While the majority of business schools now accepting the GRE are smaller, less-renowned programs, several other top-ranked business schools have followed Stanford's lead. The Massachusetts Institute of Technology Sloan School of Management , Dartmouth College Tuck School of Business , and Duke University's Fuqua School of Business stand third, seventh, and 14th, respectively, in U.S.News's best business school rankings, and all accept the GRE. MIT made the decision in 2006 because it wanted to open the door to students who had taken the GRE but may not have long considered business school to be an option. Currently, about 10 percent of Sloan's roughly 4,500 applicants submit a GRE score instead of a GMAT. "We wanted to be able to open up our possibilities," says Julie Strong, Sloan's senior associate director of M.B.A. admissions. "Maybe they're taking a GRE instead of a GMAT. Do they not go to business school because they're thinking, 'Oh, I already took a GRE, I'm not going to do that'?"

Now that so many schools are giving the applicants an option between the tests, it's important for business school candidates to know which exam is right for them. Sean-Michael Green, dean of graduate and adult enrollment at Marist College , is familiar with both tests, having taken the GRE and GMAT three times each in the past five years as a hobby. He claims the GRE places more emphasis on vocabulary and favors students with strong backgrounds in English. Conversely, Green notes that the math is easier on the GRE than the GMAT, so students who wish to attend business school but have taken little or no math during their time in college should steer clear of the GMAT. "If someone hasn't had many math courses, they would have a very difficult time with the GMAT, but that person could survive the GRE because a lot of the math is algebra," he says.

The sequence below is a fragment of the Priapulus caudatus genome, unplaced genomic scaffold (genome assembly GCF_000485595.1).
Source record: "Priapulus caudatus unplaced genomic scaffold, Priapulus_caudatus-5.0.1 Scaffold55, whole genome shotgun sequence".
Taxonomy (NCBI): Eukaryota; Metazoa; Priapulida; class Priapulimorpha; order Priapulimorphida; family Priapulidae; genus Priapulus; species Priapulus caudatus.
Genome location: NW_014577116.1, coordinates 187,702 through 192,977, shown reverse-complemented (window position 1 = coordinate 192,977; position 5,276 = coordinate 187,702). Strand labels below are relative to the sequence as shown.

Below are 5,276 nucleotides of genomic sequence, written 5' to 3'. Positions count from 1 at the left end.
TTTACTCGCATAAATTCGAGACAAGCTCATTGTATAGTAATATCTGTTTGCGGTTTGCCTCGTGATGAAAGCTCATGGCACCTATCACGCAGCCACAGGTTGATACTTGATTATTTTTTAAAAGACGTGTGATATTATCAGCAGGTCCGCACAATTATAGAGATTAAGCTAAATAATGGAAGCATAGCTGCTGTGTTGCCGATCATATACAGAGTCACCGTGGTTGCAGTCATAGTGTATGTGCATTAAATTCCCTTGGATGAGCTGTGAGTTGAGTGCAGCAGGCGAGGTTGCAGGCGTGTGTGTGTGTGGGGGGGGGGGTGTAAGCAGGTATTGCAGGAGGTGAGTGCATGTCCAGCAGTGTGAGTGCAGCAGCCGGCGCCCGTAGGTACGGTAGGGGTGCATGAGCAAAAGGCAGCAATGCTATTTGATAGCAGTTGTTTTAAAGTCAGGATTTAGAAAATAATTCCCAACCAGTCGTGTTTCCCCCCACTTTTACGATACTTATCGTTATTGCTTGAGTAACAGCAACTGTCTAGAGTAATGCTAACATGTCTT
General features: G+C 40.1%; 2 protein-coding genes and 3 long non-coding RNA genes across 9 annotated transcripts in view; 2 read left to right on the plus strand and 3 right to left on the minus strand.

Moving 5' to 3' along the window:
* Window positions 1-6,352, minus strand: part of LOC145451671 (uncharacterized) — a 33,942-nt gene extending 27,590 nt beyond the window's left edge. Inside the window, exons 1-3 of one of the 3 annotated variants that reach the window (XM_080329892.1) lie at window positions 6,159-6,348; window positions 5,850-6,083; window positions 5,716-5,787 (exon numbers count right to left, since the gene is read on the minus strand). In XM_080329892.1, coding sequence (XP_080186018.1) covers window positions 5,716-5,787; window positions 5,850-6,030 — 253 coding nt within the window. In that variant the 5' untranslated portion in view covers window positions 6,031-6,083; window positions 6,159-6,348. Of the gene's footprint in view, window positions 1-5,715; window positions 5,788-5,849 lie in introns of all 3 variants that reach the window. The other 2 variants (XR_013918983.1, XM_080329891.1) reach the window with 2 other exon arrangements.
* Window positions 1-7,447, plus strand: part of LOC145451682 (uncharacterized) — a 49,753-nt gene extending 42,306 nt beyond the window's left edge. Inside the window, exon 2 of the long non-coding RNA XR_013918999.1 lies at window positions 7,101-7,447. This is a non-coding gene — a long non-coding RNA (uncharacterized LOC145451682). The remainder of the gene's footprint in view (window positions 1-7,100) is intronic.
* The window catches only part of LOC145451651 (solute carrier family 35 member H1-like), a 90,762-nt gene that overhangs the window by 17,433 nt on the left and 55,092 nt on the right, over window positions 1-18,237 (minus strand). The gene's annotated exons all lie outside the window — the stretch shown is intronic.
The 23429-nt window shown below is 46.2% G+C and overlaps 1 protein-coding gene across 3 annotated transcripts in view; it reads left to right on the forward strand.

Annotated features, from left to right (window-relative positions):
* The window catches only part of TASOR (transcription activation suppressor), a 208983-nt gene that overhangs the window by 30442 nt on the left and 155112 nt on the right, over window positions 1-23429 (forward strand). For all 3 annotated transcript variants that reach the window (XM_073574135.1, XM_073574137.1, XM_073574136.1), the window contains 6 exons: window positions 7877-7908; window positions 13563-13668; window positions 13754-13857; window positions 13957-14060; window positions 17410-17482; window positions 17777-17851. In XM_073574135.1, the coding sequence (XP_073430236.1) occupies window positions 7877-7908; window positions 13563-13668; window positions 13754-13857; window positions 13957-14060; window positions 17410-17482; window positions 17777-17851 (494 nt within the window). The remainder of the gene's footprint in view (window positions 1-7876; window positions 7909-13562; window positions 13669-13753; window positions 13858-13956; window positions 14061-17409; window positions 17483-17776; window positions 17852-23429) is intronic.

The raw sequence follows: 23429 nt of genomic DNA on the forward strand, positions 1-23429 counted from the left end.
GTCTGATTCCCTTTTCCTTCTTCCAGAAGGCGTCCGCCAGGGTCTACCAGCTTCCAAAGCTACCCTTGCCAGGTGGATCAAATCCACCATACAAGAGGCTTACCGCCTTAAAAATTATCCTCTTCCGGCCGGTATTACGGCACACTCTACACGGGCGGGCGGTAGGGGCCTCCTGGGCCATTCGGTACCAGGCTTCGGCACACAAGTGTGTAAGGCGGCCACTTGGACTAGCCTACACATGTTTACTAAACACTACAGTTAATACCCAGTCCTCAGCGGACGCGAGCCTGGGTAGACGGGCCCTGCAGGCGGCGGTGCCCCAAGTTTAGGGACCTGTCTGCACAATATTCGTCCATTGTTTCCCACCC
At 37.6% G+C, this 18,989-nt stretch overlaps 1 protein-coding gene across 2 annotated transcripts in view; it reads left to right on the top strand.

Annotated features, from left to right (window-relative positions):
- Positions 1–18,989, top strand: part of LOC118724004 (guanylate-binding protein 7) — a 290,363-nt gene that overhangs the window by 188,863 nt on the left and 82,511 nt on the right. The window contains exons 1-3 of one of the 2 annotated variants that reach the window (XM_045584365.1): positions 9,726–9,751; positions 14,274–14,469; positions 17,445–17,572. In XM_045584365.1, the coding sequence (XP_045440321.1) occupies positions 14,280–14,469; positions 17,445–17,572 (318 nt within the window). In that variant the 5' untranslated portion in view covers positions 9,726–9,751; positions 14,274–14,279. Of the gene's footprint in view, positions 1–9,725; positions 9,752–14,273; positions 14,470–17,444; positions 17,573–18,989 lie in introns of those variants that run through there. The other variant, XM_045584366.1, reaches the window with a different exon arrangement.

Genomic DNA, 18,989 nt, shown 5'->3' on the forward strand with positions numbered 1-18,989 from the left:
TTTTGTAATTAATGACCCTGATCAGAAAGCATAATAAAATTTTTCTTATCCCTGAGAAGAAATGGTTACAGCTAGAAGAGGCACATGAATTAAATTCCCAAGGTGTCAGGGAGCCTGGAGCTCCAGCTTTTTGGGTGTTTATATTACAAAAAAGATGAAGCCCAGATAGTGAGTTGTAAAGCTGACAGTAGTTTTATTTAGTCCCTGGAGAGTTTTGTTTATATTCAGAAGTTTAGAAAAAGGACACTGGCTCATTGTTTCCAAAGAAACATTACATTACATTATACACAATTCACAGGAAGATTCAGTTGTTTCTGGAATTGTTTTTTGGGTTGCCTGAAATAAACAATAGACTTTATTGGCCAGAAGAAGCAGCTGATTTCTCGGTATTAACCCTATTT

Graduate exams are not cheap, so cost is a factor as well. The GRE costs roughly $140, which is $110 cheaper than taking the GMAT. While that difference may seem negligible as a one-time payment, many students opt to take the tests multiple times. Given that the GRE is less expensive and allows students to apply to a broader range of graduate programs, some experts feel it's the test that makes the most sense for a broader number of students, especially those unsure if business school is right for them. "If you can take one test and get away with it, why not?" asks Neill Seltzer, national GRE content director for the Princeton Review. "Especially if you're not sure if you're going to go to business school or graduate school."

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The GRE Test is Fast Becoming GMAT Alternative for Business School Applicants